Landowners who to want preserve their agricultural land and prevent future development can consider granting a conservation easement.
A conservation easement is the gifting of the development rights on a piece of land to a land trust, which is a private, non-profit organization that works to conserve land. In doing so, the landowner not only ensures the land can never be commercially developed, even if sold, but also receives federal income tax deductions.
"Conservation easements on farmland are authorized by Indiana law," said Purdue Extension Agricultural Economist Gerry Harrison. "The grantee, or charitable entity, has the responsibility under the law to see that the land is not developed for anything other than the landowner's retained purposes: agricultural production and perhaps a homestead."
In this type of voluntary agreement, the landowner retains land ownership, while the land trust makes sure that the terms of the conservation easement are followed. Landowners can reserve certain rights in the deed of the agreement, such as building a house or farm facilities – something Harrison said they should be careful to consider.
Landowners considering a conservation easement also should consider a current tax amendment that allows greater-than-normal tax deductions.
"The gift of a conservation easement provides a federal income tax charitable deduction," Harrison said. "The allowable charitable deduction was expanded by an amendment to the Internal Revenue Code in 2006. That provision was temporary, but has been extended through 2013."
The temporary provision allows farmers or ranchers to deduct 100 percent of their contribution base (adjusted gross income computed without any net operating loss carryback to the taxable year) in a given year if at least 50 percent of their income is derived from farming.
For example, if a farmer had an adjusted gross income of $100,000 and gave a $90,000 conservation easement, plus $10,000 in other charitable contributions, he or she could deduct the entire $90,000 in the tax year of the donation, as well as the additional $10,000. With a higher value conservation easement, the taxpayer could carry over anything above $100,000 for a maximum of 15 years.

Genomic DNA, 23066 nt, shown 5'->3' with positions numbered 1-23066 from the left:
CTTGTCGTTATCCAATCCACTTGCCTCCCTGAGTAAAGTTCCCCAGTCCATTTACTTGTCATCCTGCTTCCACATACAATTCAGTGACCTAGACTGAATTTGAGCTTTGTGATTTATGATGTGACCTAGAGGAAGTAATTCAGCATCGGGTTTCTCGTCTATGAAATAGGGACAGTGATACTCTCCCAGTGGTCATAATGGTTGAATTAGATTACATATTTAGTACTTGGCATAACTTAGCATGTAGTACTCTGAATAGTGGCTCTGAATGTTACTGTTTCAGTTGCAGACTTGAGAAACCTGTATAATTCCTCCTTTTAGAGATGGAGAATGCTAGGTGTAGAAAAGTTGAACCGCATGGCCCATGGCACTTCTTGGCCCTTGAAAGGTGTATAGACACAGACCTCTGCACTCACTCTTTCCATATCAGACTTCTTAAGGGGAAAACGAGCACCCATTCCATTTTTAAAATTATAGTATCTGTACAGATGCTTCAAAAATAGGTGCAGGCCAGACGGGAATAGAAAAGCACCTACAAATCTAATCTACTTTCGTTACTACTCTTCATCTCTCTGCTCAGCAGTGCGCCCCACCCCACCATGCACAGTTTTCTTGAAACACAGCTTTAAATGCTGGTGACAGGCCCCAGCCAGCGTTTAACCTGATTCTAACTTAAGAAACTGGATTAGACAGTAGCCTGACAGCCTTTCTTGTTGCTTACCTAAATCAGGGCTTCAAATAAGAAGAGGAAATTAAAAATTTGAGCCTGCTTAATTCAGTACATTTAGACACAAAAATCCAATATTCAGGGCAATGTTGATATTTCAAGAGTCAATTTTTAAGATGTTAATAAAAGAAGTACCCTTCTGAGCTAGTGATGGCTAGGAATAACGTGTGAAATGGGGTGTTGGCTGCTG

Farming and ranching corporations that donate conservation easements also can qualify for the 100 percent limit.
According to Harrison, ongoing government budget discussions mean the extension of the enhanced deduction for the gift of a conservation easement might or might not be available after 2013.
"Interested landowners would be wise to consult with an accountant or tax lawyer on how these rules might reduce their federal income tax liability and how future gifts or inheritance of the land with a conservation easement might reduce values for lifetime gifts and the federal estate tax," he stated.
Even if the enhanced deduction provision is not extended beyond the end of the year, Harrison said, gifting a conservation easement still has tax benefits.
But the process of gifting development rights doesn't come without some initial costs.
For example, the landowner would be responsible for the cost of a professional appraisal to determine the fair market value minus the agricultural value of the parcel of land. The difference is the value of the conservation easement.
"Costs involved include the appraisal and the service fee paid to the entity that takes the easement," Harrison said. "These costs should be easily offset by the income tax savings from the charitable tax deduction of the value of the easement."
Harrison said landowners interested in pursuing a conservation easement agreement should consult a lawyer because the deed over development rights is a legal document.